No one can prepare you for how hard that first holiday season will be. Even those who have survived their own. It's too personal an experience. All they can tell you is that it will be hard. From there, it will be unique to you. So, how was it? I'll tell you about it in my next post.

Tuesday, December 22, 2009

What the City of Steel Taught Me

The last time I spent any significant time in Pittsburgh I thought I was connected to it by biology. Now I know that's not true, but I still feel connected to it by temperament. It seems to be a bit like me. Getting old in sections, with an odd blend of intellect and blue collar crudity. It doesn't quite know what it wants to be. Is it the Steel City, or a center of academia, housing Carnegie-Mellon University, Duquesne, and Pitt? There are more high quality museums of all flavors in this city of less than 320,000 than in Austin, home of the University of Texas and a population of over 650,000. As my guides over the last few days explained, the city is so well endowed because of the two titans of industry, Andrew Carnegie and Henry Clay Frick. But, the city itself was built on the sweat equity of pieorgie eating, beer drinking, foul mouthed immigrants, whose descendants may not shovel coal, as my grandfather did, or work in steel mills, but have not lost that mind set. In short, the city is an enigma, and I love it. What holds all of the pieces together and makes it a community are the Steelers. Yeah, right, you say, you're just saying that because you're a fan. Just ask a 'Burgher. Better yet, go there and look around. There is not a store in that town that doesn't trade in Steeler paraphernalia; corner bodegas, museum shops, lingerie shops, even little stores featuring "country" goods. So, it was to this glorious melting pot of brain and brawn and football mania that Marissa and I flew out to, spending the six month anniversary of Kelsey's death in the bosom of the Steeler Nation in the company of Kelsey's close friend from treatment, a soft spoken, refined beauty who is the daughter of a working class dad and an academic mother. If I am drawn to the city because it reflects my crude working class with a touch of artsy personality, then she is a reflection of the intellectual, refined side with a splash of mill grit. She understood immediately that football is a salve for what ails us, and had offered to try and obtain tickets to a game of my choosing. But, as I flew out for the weekend, I worried that this would be one more failed attempt to try and set aside the reality of our missing family member, only with the stakes being much higher. What happened was totally different than I expected. I am still puzzling over it, trying to dissect it back home, exhausted, but with a treasure trove of memories and experiences.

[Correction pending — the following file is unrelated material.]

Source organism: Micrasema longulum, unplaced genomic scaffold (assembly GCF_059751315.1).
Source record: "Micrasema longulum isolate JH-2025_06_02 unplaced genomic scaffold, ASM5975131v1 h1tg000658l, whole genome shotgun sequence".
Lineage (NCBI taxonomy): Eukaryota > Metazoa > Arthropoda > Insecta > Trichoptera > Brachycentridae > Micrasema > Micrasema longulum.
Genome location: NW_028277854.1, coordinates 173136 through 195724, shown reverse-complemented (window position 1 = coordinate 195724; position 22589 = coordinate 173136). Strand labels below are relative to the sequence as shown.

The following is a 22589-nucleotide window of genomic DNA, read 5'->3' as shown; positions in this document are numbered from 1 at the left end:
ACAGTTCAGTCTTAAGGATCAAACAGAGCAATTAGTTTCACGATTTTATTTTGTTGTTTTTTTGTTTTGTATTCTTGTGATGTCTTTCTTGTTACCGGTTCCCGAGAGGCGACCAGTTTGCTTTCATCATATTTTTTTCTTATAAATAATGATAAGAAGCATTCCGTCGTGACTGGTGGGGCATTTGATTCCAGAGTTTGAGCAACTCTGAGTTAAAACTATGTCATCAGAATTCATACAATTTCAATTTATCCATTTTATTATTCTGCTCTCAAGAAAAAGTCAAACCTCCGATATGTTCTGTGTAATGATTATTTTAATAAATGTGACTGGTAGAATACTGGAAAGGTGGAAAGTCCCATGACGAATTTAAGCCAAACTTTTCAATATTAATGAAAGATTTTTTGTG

Here's the thing: I enjoyed myself. The trip was almost magical. And really under trying circumstances. On the six month anniversary of my daughter's death, actress Brittany Murphy died under circumstances that were eerily similar to the initial cause of Kelsey's death. But, I didn't even know about that coincidental tragedy until late in the day, spending it as I did in the company of Steeler fans tailgating in gritty determination despite riding a five game losing streak. Our hostess has interesting connections, and her boyfriend, an affable man with political ambitions and a relationship to the Rooneys on his mother's side, had acquired passes to a VIP tailgating tent operated by the Steelers. I won't bore you with blow-by-blow details, but suffice it to say that by the end of the day I had sat at a table next to Mel Blount (look him up if you need to, but it's sufficient to know that a Steeler fan who reads this will be impressed), had my picture taken with Art Rooney III (now the Steeler fans are really drooling) and watched the Steelers win a hard fought game with 00:00 on the clock. And my little rookie that I like so much, Mike Wallace? He caught the winning pass, dragging his toes inbound a la Santonio Holmes in the Super Bowl. I could not have scripted it better. Whatever happens, whatever course my life, my pain and my healing (or lack thereof) takes, I will have that day.

And life tried hard to tarnish it by throwing the harsh reality of life at us full force. On Monday, our hostess got a call as we toured the Science Center delivering the news that her grandfather had passed away. She gamely insisted we continue on with our day, but she was clearly shaken. Now our little Steel Angel has her own path of grief to follow. Unfortunately, I likely don't have the same magic balm for her that she provided to us, and it served as a reminder that I had not escaped real life, just put it on hold for a brief moment. But, that brief moment taught me some things.

I learned that there is joy after a loss so profound. It may be a long time before I have it on a consistent basis, but now I know I can still feel it. For a while, I wasn't sure. There are other things to dissect and study about this weekend, but I am so glad to have learned this lesson at the least. Oh, and I learned that the best pancakes in the world are at a place called Pamela's. Hands down, no argument.

Tuesday, December 15, 2009

Home for the Holidays